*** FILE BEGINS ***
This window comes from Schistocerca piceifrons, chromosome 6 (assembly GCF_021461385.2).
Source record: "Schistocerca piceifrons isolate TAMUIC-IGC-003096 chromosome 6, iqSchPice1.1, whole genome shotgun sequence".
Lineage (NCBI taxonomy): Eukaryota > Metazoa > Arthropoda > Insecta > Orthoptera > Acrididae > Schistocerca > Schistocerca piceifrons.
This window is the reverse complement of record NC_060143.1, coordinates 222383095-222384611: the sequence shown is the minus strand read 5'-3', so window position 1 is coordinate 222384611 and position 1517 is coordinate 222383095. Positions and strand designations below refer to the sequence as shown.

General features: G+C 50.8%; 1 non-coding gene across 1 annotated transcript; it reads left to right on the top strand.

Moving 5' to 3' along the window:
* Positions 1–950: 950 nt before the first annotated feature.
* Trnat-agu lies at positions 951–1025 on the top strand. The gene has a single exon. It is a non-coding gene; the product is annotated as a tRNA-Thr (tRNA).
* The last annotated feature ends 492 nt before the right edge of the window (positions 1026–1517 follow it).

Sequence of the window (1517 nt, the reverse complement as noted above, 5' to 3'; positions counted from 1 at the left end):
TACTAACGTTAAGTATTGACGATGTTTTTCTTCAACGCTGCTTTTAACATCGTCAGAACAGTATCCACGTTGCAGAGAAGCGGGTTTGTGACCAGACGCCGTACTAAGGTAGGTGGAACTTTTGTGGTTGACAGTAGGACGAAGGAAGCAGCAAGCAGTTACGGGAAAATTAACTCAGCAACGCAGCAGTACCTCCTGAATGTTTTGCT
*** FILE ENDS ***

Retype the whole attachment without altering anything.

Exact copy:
This window comes from Schistocerca piceifrons, chromosome 6 (assembly GCF_021461385.2).
Source record: "Schistocerca piceifrons isolate TAMUIC-IGC-003096 chromosome 6, iqSchPice1.1, whole genome shotgun sequence".
Lineage (NCBI taxonomy): Eukaryota > Metazoa > Arthropoda > Insecta > Orthoptera > Acrididae > Schistocerca > Schistocerca piceifrons.
This window is the reverse complement of record NC_060143.1, coordinates 222383095-222384611: the sequence shown is the minus strand read 5'-3', so window position 1 is coordinate 222384611 and position 1517 is coordinate 222383095. Positions and strand designations below refer to the sequence as shown.

General features: G+C 50.8%; 1 non-coding gene across 1 annotated transcript; it reads left to right on the top strand.

Moving 5' to 3' along the window:
* Positions 1–950: 950 nt before the first annotated feature.
* Trnat-agu lies at positions 951–1025 on the top strand. The gene has a single exon. It is a non-coding gene; the product is annotated as a tRNA-Thr (tRNA).
* The last annotated feature ends 492 nt before the right edge of the window (positions 1026–1517 follow it).

Sequence of the window (1517 nt, the reverse complement as noted above, 5' to 3'; positions counted from 1 at the left end):
TACTAACGTTAAGTATTGACGATGTTTTTCTTCAACGCTGCTTTTAACATCGTCAGAACAGTATCCACGTTGCAGAGAAGCGGGTTTGTGACCAGACGCCGTACTAAGGTAGGTGGAACTTTTGTGGTTGACAGTAGGACGAAGGAAGCAGCAAGCAGTTACGGGAAAATTAACTCAGCAACGCAGCAGTACCTCCTGAATGTTTTGCT